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Appreciating Nick Bellore, Seahawks Unheralded Special Teams Star

Despite limited usage as a fullback on offense for Seattle, Bellore has finally started to receive long-deserved recognition for his stellar special teams play and if the season ended today, he would make the Pro Bowl for the first time in his 10-year career.

In the closing moments of a 37-27 win over the 49ers earlier this month, the Seahawks sent their offense onto the field with a unique personnel grouping, subbing in all five tight ends dressed for the game on the field at the same time.

The rationale behind the decision? According to offensive coordinator Brian Schottenheimer, tight end coach Pat McPherson was in his ear late in the game hoping to see all five players on the field together. If Seattle got the football back, Schottenheimer told McPherson he would do it if he informed him where every tight end would line up.

With a chance to melt away the clock in "victory" formation in the closing minutes, Schottenheimer proved to be a man of his word, subbing in Greg Olsen, Jacob Hollister, Will Dissly, Luke Willson, and Colby Parkinson. But while it created quite the photo opportunity, not everyone was pleased with his decision.

"Nick Bellore has not talked to me all week," Schottenheimer smiled. "I mean, it's been kind of bad because that's normally one of his main plays, so he literally he was screaming at [running back coach] Chad Morton, 'tell Schotty don't come down, stay up in the damn box' because this is unbelievable. He's taking away my play time."

While Schottenheimer obviously was joking and there's no legitimate bad blood between the coach and player, nobody could blame Bellore if he actually felt a bit slighted after being replaced in such a situation.

Like most fullbacks in today's NFL, Bellore's offensive snaps are already few and far between, as he's played 17 total in 10 games for the Seahawks. He's touched the football a grand total of two times - one catch for nine yards and one carry for five yards - with both happening against the 49ers that Sunday.

Though Bellore would love to have more opportunities on offense - Schottenheimer says the player constantly prods him for more playing time in what he deemed a "love/hate" relationship in jest - his statistics don't come close to assessing the versatile veteran's overall value to Seattle.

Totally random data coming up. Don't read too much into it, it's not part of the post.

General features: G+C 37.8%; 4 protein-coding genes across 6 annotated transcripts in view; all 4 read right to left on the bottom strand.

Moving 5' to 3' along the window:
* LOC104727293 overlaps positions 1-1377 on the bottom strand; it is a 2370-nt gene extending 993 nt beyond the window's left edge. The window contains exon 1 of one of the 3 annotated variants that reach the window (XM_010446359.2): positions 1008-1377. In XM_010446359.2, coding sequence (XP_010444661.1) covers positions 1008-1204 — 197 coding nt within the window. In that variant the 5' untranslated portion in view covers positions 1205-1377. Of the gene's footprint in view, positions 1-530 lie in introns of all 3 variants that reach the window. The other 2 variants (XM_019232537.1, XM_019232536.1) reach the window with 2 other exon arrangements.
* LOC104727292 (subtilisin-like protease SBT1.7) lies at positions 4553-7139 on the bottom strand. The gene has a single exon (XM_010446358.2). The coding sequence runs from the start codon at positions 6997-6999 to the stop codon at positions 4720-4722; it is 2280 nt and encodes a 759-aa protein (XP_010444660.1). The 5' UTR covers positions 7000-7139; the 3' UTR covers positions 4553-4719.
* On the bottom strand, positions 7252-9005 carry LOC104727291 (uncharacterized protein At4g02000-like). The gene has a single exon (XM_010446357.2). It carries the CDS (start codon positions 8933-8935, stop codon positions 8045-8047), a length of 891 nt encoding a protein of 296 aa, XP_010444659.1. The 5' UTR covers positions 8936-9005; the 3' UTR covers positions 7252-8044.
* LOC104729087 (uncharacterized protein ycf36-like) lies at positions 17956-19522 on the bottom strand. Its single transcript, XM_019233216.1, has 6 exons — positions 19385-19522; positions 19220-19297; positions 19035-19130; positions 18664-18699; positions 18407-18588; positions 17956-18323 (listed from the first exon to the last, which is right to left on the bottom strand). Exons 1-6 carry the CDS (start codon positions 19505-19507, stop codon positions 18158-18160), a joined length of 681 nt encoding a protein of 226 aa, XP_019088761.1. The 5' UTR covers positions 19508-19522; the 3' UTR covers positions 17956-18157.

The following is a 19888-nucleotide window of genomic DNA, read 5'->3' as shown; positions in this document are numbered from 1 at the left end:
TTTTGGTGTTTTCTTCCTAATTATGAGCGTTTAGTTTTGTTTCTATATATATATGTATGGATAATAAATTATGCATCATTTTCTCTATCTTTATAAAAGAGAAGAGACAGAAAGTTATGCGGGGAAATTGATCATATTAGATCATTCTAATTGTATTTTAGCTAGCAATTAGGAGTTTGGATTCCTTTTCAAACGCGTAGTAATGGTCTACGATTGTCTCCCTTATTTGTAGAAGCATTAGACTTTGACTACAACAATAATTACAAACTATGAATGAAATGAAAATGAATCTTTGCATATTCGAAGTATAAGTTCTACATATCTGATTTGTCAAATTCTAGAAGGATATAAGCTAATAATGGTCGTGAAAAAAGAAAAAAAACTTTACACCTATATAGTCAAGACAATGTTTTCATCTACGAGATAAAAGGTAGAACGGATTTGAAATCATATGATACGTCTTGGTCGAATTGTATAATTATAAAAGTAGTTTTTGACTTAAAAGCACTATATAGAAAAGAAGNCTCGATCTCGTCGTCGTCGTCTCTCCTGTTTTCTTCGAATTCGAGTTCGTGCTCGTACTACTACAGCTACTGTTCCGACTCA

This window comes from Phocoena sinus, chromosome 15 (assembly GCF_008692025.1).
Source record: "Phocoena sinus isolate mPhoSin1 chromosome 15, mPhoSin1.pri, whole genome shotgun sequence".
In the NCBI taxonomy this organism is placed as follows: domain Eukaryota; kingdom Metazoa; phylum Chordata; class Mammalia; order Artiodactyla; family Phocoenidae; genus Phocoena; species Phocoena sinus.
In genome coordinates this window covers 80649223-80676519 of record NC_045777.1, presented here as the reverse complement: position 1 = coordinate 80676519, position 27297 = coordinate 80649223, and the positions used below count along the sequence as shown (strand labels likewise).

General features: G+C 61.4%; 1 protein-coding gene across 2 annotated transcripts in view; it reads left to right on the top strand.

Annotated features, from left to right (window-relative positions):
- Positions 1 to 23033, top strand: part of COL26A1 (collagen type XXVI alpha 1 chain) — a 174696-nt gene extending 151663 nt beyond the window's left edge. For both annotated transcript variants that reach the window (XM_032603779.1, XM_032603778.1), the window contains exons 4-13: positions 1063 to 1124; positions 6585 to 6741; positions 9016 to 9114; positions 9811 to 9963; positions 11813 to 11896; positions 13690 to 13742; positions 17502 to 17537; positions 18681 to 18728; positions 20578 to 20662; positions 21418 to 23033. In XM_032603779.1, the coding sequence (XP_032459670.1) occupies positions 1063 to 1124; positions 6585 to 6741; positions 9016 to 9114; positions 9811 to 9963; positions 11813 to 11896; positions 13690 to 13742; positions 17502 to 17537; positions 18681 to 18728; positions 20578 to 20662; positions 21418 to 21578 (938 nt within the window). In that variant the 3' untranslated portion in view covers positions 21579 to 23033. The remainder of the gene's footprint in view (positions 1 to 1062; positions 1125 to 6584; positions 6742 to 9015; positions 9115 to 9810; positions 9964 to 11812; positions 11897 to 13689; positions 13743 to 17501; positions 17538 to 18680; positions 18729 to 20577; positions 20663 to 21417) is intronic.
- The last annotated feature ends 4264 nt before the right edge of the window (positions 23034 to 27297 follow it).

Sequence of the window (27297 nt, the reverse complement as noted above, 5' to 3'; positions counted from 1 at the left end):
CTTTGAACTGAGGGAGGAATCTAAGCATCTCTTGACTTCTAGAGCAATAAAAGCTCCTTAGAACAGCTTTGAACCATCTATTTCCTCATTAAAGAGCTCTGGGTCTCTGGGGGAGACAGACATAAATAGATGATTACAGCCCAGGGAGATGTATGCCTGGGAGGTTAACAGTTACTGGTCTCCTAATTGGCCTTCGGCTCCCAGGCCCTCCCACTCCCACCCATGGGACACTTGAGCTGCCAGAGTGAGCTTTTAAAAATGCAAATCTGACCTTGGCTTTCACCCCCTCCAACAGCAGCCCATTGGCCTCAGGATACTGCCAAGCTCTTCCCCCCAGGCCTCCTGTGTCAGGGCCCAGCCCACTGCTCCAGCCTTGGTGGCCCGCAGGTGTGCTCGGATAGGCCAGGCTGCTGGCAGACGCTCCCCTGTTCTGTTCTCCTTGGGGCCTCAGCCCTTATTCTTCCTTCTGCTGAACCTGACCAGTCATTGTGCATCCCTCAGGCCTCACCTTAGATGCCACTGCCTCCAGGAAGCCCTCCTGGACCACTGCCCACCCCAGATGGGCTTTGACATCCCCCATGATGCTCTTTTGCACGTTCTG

"He's really a terrific football player and he can do all those things," Schottenheimer told reporters on Friday. "He can play tight end for us, he can play single back for us, he's done some protection stuff for us."

Breaking into the NFL as an undrafted free agent out of Central Michigan in 2011, Bellore cut his teeth as a core special teams player, playing over 314 special teams snaps in each of his first five seasons. When injuries struck for the 49ers in 2016, he jumped into the starting lineup as a linebacker for the 49ers, registering career-highs in tackles (83) and passes defensed (5).

After two seasons in San Francisco, Bellore signed a free agent deal with Detroit and re-invented himself again, moving to the offensive side of the football. Along with playing 106 snaps at linebacker and remaining a key special teams player, he received 131 snaps at fullback during two seasons with the Lions.

Since signing a two-year deal with the Seahawks prior to the 2019 season, Bellore has been cut twice coming out of training camp. But the organization never intended for him to not be on the roster and once his salary became non-guaranteed, the team quickly re-signed him on both occasions. In total, he's played just 46 offensive snaps in 24 games during that time.

But for those who questioned why Seattle retained Bellore despite rarely using him offensively, the 31-year old has silenced many of those critics with his sensational special teams contributions this season. Through Week 11, he ranks second in the NFL with 11 special teams tackles, has recovered a fumble on the kickoff coverage team, and as another sign fans have finally acknowledged his talents in an often overlooked role, he's currently leading all NFC special teams players for Pro Bowl votes.

"He's such a luxury to have because you know he's going to be prepared, you know he's going to know what to do," Schottenheimer remarked. "And so for people to be taking notice of that, how hard he works, the way he impacts the game on special teams, the way he actually impacts the game for us when he's out there on some of those third down situations, it's very cool to see the rest of the league taking notice of that. I'm very happy for him."

With six regular season games left to play, Bellore will continue to be a major factor for the Seahawks on special teams as the team pursues an NFC West title and potentially a top seed for the playoffs. Assuming his play doesn't drop off and he stays healthy, even though the actual game won't be played this year due to the pandemic, all signs are pointing towards him notching his first Pro Bowl selection.

As for the "controversial" decision to sub him out in favor of a quintet of tight ends in Seattle's victory formation? Schottenheimer says Bellore certainly hasn't forgotten or forgiven and you can bet the player will continue to be in his coach's ear seeking out more chances on offense.

"He keeps me happy, keeps it loose, keeps it fun. He knows why he's here. He's here to help us win games, whatever that means," Schottenheimer smiled. "But the five tight ends, I think that bothered him pretty much."